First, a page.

This week’s blog post is a guest post about conflict resolution by Rob Pennington, Ph.D. Dr. Rob is an educational psychologist who specializes in helping executives improve team performance through a balance of authority and collaboration. He is also an organizational consulting, executive coach, speaker, and award-winning author. The insights and wisdom he shares represent a credibility born of extensive academic research and profound personal experience, including having been shot in the chest by an unknown assailant armed with a 38-caliber handgun, caring for his spouse who was challenged with multiple sclerosis until her passing in 2009, and juggling those experiences with being self employed. To learn more about Dr. Rob and his work, or for more information about the models he mentions below, go to www.drrobspeaks.com
There are so many books and trainings on the topic of active listening one would think that by now everyone would have become an expert. Unfortunately, in the middle of most disagreements or arguments many people are hit by an emotional wave that causes them to forget any communication skills. It is actually important to have some very basic guidelines that may seem ridiculously simple. The simpler they are, the easier they are to remember and to practice.
Here is a 3 minute video with a simple analogy to keep in mind the next time you feel your emotional wave overflowing.
In the video you just watched, the glass represents you, and the water in the glass is your thoughts. The second glass represents the other person, and the water in that glass represents his thoughts. The empty glass is a space you create inside yourself to ‘hold’ their ideas, while you go through a process of helping the other person experience being understood.
The splashing water between the glasses shows you what an argument looks like. You are trying to get some of your thoughts into him, and he is trying to get some of his thoughts into you. A little exchange is actually happening, but generally it just makes a big mess. And usually no one is really listening.
As you saw in the video, if you just start pouring your water (ideas) into his glass, it just overflows all over the floor. He is too full of… his ideas. There literally is no room for yours. You need to help create some openness in him. Some people try to do this by punching a hole in the other person’s cup, puncturing his ego by quickly pointing out how wrong he is.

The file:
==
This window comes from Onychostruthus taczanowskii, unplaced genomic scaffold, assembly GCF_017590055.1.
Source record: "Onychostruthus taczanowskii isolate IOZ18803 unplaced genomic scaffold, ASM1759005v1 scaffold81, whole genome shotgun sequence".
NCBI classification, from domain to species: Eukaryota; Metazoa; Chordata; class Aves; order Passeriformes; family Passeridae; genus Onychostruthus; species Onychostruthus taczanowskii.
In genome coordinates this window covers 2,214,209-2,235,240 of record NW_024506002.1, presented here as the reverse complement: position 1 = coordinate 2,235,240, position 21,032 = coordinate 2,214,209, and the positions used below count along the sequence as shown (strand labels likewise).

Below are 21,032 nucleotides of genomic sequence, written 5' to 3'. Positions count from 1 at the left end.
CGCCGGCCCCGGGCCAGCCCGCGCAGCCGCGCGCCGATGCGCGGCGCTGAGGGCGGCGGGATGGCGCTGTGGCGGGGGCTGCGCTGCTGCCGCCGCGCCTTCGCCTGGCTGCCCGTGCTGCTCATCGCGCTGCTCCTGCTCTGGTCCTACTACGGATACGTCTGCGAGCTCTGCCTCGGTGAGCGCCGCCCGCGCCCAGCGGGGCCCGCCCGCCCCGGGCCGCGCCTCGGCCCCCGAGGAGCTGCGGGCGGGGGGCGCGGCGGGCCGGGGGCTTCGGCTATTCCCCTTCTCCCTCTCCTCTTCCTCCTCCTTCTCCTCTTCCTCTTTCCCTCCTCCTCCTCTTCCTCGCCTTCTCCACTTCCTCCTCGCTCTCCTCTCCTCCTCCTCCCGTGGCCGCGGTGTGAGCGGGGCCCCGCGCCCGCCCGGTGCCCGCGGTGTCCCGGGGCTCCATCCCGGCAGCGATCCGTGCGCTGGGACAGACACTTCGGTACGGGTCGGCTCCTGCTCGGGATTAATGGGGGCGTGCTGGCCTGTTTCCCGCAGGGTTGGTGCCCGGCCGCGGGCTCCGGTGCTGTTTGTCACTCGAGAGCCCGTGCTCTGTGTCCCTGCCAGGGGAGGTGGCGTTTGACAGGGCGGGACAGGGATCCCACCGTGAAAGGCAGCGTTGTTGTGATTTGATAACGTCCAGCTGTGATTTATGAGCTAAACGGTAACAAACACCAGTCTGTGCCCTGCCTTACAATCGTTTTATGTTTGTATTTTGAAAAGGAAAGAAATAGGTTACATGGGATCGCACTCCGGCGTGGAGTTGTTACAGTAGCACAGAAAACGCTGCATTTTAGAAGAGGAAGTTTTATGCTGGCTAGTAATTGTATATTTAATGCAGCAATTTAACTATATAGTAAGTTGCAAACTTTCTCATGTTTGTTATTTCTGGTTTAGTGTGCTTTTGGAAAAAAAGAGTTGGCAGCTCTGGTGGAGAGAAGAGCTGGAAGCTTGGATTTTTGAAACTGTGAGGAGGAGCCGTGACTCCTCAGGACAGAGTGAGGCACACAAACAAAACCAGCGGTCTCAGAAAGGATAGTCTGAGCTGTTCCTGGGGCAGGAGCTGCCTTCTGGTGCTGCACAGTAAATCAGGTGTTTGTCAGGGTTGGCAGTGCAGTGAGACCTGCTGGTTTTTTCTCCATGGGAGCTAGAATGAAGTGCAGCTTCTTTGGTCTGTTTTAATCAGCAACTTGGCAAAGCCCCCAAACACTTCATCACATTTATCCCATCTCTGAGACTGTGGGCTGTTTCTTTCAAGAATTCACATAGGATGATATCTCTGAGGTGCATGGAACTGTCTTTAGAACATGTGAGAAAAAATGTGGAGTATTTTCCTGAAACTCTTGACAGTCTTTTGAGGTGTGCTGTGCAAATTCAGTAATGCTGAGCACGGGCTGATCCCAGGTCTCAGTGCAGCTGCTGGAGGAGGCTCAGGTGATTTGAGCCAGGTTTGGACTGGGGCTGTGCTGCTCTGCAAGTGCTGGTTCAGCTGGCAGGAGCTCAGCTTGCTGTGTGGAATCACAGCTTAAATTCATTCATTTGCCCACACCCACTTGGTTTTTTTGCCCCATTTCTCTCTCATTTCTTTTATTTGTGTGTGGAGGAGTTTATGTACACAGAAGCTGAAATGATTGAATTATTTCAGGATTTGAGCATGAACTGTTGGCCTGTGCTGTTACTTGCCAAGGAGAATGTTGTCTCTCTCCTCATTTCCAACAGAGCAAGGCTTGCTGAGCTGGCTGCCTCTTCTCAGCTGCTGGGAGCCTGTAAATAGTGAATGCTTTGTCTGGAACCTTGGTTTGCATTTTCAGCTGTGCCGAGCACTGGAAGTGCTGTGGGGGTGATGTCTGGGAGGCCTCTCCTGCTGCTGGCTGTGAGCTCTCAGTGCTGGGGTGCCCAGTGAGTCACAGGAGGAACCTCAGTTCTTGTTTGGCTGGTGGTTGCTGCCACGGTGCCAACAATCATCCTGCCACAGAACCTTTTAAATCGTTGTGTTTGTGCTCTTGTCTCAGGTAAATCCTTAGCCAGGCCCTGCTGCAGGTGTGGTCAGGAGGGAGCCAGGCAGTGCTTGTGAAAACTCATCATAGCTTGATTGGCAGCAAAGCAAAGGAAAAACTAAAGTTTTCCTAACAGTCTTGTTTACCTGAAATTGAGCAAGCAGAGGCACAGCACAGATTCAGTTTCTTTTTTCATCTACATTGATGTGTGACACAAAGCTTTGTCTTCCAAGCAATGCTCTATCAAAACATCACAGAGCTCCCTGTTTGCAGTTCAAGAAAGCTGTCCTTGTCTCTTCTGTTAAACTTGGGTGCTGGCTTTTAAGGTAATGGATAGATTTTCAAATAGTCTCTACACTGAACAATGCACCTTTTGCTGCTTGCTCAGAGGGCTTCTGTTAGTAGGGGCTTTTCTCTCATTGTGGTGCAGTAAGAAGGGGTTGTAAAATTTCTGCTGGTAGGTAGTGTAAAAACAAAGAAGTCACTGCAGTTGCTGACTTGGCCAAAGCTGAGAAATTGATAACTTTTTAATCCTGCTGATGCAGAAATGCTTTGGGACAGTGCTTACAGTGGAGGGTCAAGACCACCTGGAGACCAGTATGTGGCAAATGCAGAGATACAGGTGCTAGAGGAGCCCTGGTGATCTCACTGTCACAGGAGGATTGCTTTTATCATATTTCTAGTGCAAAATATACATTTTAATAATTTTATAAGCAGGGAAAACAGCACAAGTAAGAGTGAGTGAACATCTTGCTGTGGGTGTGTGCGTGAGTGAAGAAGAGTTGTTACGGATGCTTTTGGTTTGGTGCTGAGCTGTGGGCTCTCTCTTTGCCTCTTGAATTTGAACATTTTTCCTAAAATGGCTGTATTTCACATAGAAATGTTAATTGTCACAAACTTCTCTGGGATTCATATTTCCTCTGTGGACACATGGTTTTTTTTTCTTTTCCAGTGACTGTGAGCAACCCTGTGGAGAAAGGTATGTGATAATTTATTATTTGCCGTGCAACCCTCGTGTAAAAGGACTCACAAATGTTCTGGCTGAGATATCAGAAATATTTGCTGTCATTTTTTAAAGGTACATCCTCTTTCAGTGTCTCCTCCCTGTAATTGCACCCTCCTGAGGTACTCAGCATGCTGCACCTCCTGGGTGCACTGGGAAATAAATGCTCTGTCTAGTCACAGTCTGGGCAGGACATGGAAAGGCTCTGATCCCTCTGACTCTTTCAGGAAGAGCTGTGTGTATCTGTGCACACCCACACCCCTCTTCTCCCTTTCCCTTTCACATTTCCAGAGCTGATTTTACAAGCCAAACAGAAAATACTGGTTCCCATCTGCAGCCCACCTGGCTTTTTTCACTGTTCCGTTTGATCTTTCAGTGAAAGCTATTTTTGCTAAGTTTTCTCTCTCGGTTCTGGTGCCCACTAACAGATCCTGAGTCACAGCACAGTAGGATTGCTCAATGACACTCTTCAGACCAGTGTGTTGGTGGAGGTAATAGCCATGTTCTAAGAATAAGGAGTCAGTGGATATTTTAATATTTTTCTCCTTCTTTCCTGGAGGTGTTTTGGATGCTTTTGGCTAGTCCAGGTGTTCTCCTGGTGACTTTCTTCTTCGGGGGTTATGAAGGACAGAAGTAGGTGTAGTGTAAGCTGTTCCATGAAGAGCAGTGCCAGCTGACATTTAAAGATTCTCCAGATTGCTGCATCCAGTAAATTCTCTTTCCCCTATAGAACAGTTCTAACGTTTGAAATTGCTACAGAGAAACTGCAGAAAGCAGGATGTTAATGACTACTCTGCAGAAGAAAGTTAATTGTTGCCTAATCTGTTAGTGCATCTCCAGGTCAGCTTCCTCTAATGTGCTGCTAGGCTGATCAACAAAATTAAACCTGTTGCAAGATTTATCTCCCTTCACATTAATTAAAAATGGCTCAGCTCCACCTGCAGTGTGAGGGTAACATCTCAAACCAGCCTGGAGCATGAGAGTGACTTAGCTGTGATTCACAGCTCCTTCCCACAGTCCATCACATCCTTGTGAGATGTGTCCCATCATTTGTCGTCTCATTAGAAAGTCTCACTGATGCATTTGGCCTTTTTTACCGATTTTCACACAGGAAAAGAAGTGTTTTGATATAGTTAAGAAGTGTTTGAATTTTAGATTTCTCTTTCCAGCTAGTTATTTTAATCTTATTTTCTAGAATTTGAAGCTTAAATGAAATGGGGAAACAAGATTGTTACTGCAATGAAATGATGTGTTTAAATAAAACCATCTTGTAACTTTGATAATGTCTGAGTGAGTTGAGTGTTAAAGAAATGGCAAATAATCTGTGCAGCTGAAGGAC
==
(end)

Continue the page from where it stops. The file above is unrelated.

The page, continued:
But if you attack the other person, he is not likely to want to listen to you. He will probably become more defensive of the point of view you are trying to get him to let go of. He may even go back to friends who agree with him to be reassured. And then return to argue with you again because he knows you did not understand him.
And from his point of view, if he does not think you understand, then nothing you say has any relevance.
If you say something that is true, before the other person is ready to hear it, from their point of view they literally can not ‘see’ the truth as you do. They will decide it is not true and because of your impatience it could take them a lot longer to come around to being able to the truth. So take the time to make certain your understanding is accurate.
Be willing to apply the Golden Rule first. Do unto others as you would have them do unto you, has a word is missing: “First”. Do unto others (first!) as you would have them do unto you. So if you want someone to be open to your ideas it would help if you were willing to be open to theirs – first!
Take your thoughts and set them aside for a moment and create that empty space in you to hold their ideas. Your opinions will be there when you get back. Create some openness in yourself first. Open up some ‘empty space’ in yourself, and just as he might expect you to start arguing with him, instead, stop and say:
1. “I can tell this is really important to you. What is it you want me to know?”
Become a receptive force, drawing information out of the other person. Be the first to seek to understand. Repeat his words back without adding any of your own ‘water glass thoughts’, just to make sure your understanding is accurate and to make sure he experiences being understood. There is a difference between you having an accurate understanding and him experiencing being understood. People will tolerate a disagreement when they experience being understood. They will not tolerate not being understood.
2. And then ask, ” Is there anything else?”
What do you think is the likelihood that the other person has more thoughts that he has not yet shared? Pretty good. Remember to repeat his words just to make sure you are clear and he feels understood.
3. Finally ask, “Is that all?”
Pause, and give the other person time to think. You want to squeeze all the ‘water’ (thoughts) you can out, to create as much open space as possible for him to consider your ideas.
The simple truth is this: If you want to get people to become more open to your ideas or suggestions, first be open to considering theirs.
This is the simple principle of “seek first to understand.” Ending conflict with the 3 questions listed above are necessary in order to make certain your understanding is thorough and accurate. Together with the Five Levels of Communication©, and the Six Stages in Supportive Agreements, these three interlocking communication models enable you to assist others to communicate not only what they were aware of but also what they had not yet thought to say. You learn to hear what is said but also what is not said, not because people are hiding but because most people do not speak thoroughly. The goals is for the other person to know you have “got it!”, for them to feel completely understood – and ideally – have no idea what you think about it – yet. (That’s Stage 3).